Get Started with Amazon Lightsail

What is Amazon Lightsail?

It’s true. Amazon services make a lot of things easier. One service they offer is called Lightsail and it allows you to create a Virtual Private Server (VPS). For those of you hosting your WordPress site on a typical hosting server that know their way around a Debian server and want more control over the OS, this could be the right solution for you! That’s not all it does, you can build one-click servers such as LAMP, NGINX, Node.js, Plesk, even a Windows SQL server! Let’s get started with Amazon Lightsail!

What Do I Need?

First, you need an Amazon Web Services account. Simply go to Amazon Web Services, click “Create an AWS Account” then follow the prompts. Once you have the AWS account set up you can sign into the console and start to setup your Amazon Lightsail.

Creating an Amazon Lightsail Instance

Once you are Signed in to the Console, use the Search bar at the top to search for “Lightsail” then click on Lightsail. On the Lightsail page, click Create Instance. There are lots of apps you can configure with a single-click install. These will be an OS with the app pre-installed and ready for you to customize and configure. You can also choose to just install on OS if you want.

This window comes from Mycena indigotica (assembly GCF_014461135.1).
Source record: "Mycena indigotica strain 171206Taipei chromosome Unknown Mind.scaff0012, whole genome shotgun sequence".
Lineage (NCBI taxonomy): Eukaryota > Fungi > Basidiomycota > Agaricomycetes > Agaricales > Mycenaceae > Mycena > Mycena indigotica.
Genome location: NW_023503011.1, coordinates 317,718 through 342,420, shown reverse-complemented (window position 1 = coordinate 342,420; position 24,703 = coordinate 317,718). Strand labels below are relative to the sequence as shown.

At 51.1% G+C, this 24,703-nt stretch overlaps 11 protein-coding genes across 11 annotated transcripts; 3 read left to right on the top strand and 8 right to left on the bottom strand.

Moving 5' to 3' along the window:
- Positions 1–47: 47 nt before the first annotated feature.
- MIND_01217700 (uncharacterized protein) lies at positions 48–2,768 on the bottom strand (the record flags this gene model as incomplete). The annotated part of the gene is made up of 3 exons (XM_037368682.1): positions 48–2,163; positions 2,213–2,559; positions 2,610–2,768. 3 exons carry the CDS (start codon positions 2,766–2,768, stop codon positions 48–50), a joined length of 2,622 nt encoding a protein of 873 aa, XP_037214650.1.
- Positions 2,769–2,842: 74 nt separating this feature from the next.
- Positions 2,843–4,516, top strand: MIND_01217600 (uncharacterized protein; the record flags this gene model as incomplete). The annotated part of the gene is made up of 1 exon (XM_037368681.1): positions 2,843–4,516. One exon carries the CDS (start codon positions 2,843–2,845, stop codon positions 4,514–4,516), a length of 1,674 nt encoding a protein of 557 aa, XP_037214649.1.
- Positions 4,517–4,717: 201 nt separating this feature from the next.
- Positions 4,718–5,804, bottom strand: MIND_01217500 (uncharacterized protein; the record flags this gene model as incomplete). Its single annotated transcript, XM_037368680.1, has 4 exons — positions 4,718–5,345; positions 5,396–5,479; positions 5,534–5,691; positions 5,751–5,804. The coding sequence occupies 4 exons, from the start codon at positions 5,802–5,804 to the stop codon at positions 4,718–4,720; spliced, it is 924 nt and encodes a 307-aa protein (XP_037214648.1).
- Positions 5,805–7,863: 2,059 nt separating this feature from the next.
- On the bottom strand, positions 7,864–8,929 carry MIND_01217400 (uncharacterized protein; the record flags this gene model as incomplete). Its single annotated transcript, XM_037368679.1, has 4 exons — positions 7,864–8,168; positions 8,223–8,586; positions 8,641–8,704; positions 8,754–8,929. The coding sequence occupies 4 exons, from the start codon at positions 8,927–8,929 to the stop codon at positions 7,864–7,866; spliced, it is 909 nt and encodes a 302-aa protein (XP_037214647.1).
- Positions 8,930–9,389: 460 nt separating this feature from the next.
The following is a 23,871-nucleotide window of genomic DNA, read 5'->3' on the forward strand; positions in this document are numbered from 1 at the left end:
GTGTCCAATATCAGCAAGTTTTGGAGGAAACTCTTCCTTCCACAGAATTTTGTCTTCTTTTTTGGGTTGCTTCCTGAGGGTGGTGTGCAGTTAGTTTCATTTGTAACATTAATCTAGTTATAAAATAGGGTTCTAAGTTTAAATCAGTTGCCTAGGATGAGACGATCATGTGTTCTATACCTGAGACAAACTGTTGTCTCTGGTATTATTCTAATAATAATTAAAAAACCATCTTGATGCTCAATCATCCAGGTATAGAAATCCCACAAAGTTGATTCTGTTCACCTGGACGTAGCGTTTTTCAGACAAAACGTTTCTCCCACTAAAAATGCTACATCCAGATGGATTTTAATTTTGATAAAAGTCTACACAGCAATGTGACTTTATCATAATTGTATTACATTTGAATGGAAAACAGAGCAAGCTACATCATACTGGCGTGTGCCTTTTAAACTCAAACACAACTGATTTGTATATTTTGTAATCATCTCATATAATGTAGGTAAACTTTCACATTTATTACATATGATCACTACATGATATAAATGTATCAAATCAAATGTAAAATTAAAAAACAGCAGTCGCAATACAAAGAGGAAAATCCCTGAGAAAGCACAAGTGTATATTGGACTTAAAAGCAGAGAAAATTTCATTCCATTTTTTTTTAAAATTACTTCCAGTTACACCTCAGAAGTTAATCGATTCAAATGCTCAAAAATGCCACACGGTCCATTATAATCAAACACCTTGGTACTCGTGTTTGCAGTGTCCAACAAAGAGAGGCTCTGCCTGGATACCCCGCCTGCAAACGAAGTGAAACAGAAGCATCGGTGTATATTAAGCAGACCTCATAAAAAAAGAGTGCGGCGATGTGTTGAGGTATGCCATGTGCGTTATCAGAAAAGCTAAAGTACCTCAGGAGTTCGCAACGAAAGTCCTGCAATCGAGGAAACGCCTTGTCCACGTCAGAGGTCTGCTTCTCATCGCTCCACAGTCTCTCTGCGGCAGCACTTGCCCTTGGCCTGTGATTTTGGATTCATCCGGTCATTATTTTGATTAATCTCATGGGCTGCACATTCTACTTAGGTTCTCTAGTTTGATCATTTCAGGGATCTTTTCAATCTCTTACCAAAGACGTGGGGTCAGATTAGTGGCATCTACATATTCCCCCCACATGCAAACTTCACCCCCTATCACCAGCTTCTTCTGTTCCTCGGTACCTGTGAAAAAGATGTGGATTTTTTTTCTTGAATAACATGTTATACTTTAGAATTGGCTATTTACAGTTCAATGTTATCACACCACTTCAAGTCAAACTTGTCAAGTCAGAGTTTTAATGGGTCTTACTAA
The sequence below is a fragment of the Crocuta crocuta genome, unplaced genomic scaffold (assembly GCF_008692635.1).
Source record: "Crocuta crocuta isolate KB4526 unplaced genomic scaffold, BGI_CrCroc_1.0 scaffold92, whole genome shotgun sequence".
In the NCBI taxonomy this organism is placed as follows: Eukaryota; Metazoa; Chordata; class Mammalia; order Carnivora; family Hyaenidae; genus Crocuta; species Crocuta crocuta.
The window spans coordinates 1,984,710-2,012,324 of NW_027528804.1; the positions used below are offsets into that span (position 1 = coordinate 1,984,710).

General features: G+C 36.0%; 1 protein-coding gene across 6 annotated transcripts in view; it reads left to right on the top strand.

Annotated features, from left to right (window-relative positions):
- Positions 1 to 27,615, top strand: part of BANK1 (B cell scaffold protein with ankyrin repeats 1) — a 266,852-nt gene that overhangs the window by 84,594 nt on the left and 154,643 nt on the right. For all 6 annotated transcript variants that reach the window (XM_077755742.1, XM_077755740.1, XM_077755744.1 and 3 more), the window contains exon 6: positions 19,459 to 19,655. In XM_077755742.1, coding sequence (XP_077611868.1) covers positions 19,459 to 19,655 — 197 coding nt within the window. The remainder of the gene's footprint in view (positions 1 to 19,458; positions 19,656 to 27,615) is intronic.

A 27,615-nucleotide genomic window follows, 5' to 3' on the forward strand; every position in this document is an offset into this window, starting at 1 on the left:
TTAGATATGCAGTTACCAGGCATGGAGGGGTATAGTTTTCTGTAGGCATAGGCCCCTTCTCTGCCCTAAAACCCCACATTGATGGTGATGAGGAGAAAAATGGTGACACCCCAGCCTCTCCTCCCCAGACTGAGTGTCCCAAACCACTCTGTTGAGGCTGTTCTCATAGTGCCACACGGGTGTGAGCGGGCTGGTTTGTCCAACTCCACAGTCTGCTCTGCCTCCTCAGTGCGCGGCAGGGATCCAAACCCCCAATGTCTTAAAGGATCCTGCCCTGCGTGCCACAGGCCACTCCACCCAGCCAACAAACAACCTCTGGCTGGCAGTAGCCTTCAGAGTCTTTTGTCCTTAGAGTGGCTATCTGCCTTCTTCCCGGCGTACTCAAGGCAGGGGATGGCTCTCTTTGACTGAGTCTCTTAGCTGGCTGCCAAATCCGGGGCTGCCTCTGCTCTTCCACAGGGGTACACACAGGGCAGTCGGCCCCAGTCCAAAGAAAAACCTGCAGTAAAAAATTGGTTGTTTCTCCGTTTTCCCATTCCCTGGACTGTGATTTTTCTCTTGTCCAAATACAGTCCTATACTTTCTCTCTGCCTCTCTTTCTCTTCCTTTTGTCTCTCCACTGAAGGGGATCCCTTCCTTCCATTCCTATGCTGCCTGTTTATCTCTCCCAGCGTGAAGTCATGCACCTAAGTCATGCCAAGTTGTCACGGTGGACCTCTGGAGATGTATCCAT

Access My Instance

You’ll want to configure SSH Keys to access your instance. If you don’t already have a set or if you just want to use specific keys for this instance, just click the Change SSH Keypair button to change and/or create a new set. You can also choose to run a script at install time or enable automatic snapshots on this screen. Although, it should be said that snapshots will cost extra money, that brings us to…

How Much Does This All Cost, Anyways?

The answer to this is, as always… it depends. The size of the instance as well as what kind of instance will change the price. Windows is more expensive than Linux (duh), and the horsepower behind it all drives the cost as well. The least expensive is a Linux based OS that runs a free App, such as the Linux install of WordPress. Choose the smallest instance size (which surprisingly works pretty well) and you get the first month (750 hours) free and it’s $3.50/month after that. Think about what you will be doing and what your goals are before you make the instance.

Additional Information

As you can see, it’s pretty easy to get started with Lightsail, but there is so much more to it that I am not really even scratching the surface here, especially considering that you can tie in other Amazon services when needed or even use the API to manage it. Go check out the official Amazon documentation for lots of great information: Lightsail docs